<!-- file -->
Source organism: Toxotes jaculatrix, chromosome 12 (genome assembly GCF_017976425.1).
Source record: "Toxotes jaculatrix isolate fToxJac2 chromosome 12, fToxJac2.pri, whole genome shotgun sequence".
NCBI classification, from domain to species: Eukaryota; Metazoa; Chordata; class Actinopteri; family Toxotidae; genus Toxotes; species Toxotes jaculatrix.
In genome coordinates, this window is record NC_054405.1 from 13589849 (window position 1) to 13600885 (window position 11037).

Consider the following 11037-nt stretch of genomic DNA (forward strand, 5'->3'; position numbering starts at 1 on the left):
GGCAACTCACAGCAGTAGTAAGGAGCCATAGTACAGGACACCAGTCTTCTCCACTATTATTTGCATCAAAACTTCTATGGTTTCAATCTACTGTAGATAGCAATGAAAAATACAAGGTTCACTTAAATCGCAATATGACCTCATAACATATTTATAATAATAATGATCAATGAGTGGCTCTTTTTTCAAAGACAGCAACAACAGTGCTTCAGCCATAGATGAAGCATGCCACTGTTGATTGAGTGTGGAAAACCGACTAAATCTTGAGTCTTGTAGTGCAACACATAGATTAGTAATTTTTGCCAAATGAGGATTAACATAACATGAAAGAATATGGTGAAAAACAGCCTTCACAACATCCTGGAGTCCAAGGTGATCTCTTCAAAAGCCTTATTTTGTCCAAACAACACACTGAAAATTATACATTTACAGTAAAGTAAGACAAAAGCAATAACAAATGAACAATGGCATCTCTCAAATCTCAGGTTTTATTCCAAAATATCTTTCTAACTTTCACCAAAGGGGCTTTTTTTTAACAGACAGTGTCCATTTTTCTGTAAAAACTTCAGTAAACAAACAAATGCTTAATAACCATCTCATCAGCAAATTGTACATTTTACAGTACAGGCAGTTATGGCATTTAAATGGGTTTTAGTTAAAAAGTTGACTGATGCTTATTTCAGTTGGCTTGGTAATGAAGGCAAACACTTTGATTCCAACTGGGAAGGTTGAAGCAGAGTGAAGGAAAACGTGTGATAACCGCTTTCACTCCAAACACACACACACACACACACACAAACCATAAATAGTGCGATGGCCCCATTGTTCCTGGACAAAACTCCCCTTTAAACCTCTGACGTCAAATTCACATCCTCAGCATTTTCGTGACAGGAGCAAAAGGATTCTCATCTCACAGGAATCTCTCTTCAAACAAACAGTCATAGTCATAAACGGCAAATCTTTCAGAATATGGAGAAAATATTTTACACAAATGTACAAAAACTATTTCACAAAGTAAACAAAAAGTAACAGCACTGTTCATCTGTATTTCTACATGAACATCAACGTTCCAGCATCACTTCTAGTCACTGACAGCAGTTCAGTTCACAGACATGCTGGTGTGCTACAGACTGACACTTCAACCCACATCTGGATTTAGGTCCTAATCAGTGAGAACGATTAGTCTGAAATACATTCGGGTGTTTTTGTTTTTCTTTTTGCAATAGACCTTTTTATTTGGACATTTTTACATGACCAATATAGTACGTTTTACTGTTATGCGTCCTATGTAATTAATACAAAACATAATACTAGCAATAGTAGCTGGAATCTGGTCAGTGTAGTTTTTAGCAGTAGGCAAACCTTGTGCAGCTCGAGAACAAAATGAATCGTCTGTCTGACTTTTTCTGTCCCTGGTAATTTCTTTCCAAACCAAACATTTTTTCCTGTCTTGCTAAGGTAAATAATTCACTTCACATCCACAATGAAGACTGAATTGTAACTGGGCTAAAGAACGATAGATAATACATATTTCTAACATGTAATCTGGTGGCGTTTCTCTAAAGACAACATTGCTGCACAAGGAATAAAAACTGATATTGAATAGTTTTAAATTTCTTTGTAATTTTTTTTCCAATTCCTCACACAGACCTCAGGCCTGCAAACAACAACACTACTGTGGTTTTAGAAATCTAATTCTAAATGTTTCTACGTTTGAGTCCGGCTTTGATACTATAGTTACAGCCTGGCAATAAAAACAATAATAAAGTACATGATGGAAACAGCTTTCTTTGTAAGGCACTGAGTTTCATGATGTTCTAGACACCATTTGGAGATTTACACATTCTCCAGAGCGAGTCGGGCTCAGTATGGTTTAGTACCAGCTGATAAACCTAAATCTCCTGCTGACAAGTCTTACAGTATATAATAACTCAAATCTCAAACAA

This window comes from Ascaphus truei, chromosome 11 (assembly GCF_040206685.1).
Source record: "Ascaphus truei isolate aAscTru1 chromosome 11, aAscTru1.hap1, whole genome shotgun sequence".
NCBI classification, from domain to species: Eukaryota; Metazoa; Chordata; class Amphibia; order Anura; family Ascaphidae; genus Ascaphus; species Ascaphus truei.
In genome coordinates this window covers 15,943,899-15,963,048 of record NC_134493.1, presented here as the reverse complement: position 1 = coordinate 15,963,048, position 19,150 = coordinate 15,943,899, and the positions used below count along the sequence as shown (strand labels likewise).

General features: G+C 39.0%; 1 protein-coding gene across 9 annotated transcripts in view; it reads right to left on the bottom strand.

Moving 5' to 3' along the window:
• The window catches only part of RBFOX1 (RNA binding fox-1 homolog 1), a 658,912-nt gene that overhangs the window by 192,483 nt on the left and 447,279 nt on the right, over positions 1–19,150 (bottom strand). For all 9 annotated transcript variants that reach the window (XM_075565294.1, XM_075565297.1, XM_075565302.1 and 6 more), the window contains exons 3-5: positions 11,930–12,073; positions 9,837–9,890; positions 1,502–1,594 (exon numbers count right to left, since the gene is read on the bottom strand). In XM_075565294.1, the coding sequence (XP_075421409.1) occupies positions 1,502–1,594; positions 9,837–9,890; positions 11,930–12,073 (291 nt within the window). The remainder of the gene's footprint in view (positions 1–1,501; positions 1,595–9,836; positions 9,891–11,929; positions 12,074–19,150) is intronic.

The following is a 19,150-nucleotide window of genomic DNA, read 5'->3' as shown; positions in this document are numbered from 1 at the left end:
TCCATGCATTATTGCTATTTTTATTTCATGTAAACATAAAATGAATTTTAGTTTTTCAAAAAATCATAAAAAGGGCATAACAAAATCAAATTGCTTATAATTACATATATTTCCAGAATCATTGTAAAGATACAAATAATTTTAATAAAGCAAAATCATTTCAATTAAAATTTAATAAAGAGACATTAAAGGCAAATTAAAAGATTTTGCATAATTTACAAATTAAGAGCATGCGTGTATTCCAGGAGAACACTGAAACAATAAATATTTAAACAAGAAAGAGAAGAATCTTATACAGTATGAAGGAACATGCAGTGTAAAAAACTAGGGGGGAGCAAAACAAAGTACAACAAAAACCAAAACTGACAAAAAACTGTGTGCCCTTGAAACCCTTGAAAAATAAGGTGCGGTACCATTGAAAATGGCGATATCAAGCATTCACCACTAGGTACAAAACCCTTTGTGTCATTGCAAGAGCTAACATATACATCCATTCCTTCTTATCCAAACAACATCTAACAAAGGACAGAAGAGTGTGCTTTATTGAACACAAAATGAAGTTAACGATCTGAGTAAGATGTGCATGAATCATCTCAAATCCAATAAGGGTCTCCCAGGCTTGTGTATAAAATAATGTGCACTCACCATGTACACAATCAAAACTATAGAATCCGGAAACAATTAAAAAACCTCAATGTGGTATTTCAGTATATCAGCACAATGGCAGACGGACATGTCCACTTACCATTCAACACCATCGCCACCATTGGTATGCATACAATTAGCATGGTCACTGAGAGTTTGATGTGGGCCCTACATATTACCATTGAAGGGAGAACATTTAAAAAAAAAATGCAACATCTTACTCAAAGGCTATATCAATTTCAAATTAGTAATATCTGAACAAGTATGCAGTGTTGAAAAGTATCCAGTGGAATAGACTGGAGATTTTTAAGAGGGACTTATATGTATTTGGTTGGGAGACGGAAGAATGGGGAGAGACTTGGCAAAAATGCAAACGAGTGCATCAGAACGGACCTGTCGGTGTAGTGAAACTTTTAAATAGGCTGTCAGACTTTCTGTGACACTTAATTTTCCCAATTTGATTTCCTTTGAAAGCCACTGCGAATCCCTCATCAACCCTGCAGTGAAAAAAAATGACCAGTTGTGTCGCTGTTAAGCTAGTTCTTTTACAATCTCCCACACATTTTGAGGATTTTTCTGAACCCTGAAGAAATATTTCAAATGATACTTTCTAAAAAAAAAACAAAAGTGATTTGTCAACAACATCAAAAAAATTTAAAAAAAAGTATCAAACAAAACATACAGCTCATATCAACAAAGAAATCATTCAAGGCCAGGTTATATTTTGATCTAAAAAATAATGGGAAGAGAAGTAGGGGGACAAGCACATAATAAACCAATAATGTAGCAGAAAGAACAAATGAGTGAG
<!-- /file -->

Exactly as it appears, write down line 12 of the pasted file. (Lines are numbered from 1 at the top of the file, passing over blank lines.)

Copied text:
Moving 5' to 3' along the window: